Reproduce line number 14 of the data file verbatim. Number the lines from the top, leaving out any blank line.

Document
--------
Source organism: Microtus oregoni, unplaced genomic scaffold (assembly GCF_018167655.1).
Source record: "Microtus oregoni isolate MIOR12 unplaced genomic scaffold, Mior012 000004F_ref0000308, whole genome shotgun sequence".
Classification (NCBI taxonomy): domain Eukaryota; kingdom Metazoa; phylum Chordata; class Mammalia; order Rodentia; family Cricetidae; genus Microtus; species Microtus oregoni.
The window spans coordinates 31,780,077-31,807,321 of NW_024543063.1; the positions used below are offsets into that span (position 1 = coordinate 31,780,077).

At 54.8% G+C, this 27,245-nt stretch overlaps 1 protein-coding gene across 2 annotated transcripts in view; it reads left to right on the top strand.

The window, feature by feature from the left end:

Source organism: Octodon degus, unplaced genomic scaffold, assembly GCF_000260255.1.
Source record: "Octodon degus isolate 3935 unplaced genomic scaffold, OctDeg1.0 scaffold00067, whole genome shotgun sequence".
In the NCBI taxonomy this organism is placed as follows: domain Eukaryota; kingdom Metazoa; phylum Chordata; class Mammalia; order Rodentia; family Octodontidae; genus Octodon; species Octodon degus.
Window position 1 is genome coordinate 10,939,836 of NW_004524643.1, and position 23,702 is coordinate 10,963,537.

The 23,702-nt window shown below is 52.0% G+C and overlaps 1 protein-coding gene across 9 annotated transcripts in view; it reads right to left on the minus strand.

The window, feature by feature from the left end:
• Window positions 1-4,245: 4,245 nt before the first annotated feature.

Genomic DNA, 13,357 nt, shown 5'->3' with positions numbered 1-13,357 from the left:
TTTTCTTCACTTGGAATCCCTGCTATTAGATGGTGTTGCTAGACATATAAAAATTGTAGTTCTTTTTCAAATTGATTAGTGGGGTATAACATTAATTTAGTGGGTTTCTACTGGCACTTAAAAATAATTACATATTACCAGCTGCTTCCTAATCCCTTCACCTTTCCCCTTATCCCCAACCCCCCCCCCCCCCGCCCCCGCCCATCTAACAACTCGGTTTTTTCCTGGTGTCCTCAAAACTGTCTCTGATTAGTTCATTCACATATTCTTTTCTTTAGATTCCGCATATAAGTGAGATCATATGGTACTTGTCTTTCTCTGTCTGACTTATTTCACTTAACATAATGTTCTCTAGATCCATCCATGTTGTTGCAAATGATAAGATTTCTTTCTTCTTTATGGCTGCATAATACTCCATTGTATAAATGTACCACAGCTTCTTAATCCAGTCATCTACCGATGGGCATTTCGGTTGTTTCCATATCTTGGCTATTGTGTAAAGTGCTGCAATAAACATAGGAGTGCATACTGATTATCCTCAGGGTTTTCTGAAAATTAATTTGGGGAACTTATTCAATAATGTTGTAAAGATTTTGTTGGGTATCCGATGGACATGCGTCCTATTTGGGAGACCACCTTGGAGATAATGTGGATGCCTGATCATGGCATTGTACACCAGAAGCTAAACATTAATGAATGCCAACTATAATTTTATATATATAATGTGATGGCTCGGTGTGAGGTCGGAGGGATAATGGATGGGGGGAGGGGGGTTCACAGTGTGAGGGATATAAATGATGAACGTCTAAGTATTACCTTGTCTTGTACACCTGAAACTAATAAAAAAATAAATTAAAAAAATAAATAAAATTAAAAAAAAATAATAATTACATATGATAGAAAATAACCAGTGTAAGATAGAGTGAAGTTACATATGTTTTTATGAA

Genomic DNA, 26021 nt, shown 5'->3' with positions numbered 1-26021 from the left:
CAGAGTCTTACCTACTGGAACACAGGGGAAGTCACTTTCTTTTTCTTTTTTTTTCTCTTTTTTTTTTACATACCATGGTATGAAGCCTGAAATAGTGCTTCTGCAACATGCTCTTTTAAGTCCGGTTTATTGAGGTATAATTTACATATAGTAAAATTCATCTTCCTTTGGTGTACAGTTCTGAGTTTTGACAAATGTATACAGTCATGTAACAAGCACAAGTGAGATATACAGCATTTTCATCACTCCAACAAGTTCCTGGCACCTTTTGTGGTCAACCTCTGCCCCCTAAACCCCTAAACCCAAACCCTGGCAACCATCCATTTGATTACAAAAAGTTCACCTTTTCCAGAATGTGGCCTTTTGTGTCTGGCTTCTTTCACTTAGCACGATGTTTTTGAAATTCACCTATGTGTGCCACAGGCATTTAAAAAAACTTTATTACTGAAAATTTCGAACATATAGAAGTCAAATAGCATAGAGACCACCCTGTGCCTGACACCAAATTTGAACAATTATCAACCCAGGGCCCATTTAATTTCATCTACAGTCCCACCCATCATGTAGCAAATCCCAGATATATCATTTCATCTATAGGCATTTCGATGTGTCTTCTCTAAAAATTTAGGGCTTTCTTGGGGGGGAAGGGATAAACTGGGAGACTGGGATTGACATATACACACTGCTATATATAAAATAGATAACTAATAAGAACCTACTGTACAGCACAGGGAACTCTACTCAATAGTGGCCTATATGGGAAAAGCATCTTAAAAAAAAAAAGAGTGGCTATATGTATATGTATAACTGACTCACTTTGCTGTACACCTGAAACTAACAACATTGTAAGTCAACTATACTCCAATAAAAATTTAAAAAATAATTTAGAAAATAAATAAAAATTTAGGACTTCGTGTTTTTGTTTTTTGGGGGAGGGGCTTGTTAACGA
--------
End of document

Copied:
Genomic DNA, 13,357 nt, shown 5'->3' with positions numbered 1-13,357 from the left: